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    Thanks gentlemen for your assistance. I can answer a couple of your questions even befoe I return to my friends site to go through the steps you've given me. First I should say that the laptop is mine and works both with a WiFi and an Ethernet cable connection. The cable I'm using at the site is a good cable. There is no extra firewall software in place at ths eite or on the laptop. I'll be back later with what I find using your instructions.

    Thanks again.

  8. #7
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    Well, I had quite a surprise a while ago. I went to my friend's site to go through the suggestions you outlined. I changed nothing. I did try to update the laptop Ethernet driver and when asked by Windows if it shoud go to the Windows Update site, I clicked on yes figuring it would come back and tell me that it couldn't make a connection. The message I got back was that there was not a better driver so I figured I was connected, fired up Firefox and started browsing just as if nothing had happened. I guess I'd rather be lucky than good however. The only thing that might have changed since yesterday is if the building had a power outage and the cable modem and both routers re-booted, I suppose it could have made a difference. Any thoughts? Regardless I appreciate your prompt and professional assistance.

  9. #8
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    Glad it's working, though I'm always a little cautious about not finding a cause.

    Power cycling the routers may have overcome the issue, but the other machines were allocated IP addresses. Maybe they were still within their DHCP lease time and a stuck DHCP server in one of the routers may have caused the issue on the laptop while retaining the capability to route internet access.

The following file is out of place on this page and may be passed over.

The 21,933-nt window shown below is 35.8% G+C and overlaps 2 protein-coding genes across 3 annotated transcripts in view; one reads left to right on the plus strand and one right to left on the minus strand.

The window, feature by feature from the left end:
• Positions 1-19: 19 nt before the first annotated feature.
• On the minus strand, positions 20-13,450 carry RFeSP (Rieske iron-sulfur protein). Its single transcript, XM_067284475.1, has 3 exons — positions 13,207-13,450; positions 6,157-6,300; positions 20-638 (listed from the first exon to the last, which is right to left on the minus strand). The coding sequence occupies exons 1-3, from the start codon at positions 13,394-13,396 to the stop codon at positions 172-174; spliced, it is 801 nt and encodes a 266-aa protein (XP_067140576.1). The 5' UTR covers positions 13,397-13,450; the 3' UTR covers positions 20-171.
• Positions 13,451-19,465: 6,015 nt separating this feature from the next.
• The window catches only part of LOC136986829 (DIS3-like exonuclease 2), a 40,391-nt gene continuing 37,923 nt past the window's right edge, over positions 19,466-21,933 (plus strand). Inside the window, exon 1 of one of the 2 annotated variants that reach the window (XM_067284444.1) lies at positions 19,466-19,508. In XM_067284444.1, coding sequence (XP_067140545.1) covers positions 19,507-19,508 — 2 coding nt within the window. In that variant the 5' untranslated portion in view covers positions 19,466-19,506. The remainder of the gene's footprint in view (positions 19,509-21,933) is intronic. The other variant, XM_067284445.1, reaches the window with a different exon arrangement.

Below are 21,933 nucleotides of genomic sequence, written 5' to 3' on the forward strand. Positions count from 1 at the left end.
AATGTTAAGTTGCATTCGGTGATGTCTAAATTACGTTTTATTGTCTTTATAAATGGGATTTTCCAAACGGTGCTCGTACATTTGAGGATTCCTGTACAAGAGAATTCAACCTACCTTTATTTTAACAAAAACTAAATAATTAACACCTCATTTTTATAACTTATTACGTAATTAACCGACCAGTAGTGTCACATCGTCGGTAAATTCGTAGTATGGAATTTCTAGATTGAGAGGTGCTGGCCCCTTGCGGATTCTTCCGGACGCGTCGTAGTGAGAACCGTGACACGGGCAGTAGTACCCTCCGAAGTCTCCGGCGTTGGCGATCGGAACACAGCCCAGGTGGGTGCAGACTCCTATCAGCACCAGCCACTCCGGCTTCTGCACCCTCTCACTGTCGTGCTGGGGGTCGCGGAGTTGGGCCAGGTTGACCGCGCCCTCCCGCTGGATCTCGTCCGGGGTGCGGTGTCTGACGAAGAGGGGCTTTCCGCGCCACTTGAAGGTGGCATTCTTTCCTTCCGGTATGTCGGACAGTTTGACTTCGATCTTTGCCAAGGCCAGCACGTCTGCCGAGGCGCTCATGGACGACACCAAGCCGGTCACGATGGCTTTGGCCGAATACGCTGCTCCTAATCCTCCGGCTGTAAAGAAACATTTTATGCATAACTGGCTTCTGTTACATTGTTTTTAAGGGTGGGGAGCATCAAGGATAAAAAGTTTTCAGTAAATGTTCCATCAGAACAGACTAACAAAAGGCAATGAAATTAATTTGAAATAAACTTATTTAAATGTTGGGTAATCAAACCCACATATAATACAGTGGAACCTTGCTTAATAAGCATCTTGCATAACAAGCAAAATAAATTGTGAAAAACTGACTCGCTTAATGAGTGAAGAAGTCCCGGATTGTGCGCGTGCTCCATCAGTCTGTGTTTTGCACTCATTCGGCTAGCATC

Ummm, now there's a thought: could it be that both routers are (were?) configured to run DHCP? There can be only one DHCP server on a network. If more than one DHCP server exists you may encounter similar issues.

    One to keep an eye on perhaps?
    In God we trust; all others must bring data.

    - William Edwards Deming. 1900 - 1993

  10. #9
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    I'll have to double check the settings for DHCP. Good thought and thanks again.

    John

  11. #10
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    Multiple Routers on a SOHO type network

    For a small network like this I would replace the second router with a switch and end the headaches unless there is some special need to use a second router.The best scenario for router two is to turn off routing, NAT and DHCP so it acts like a switch.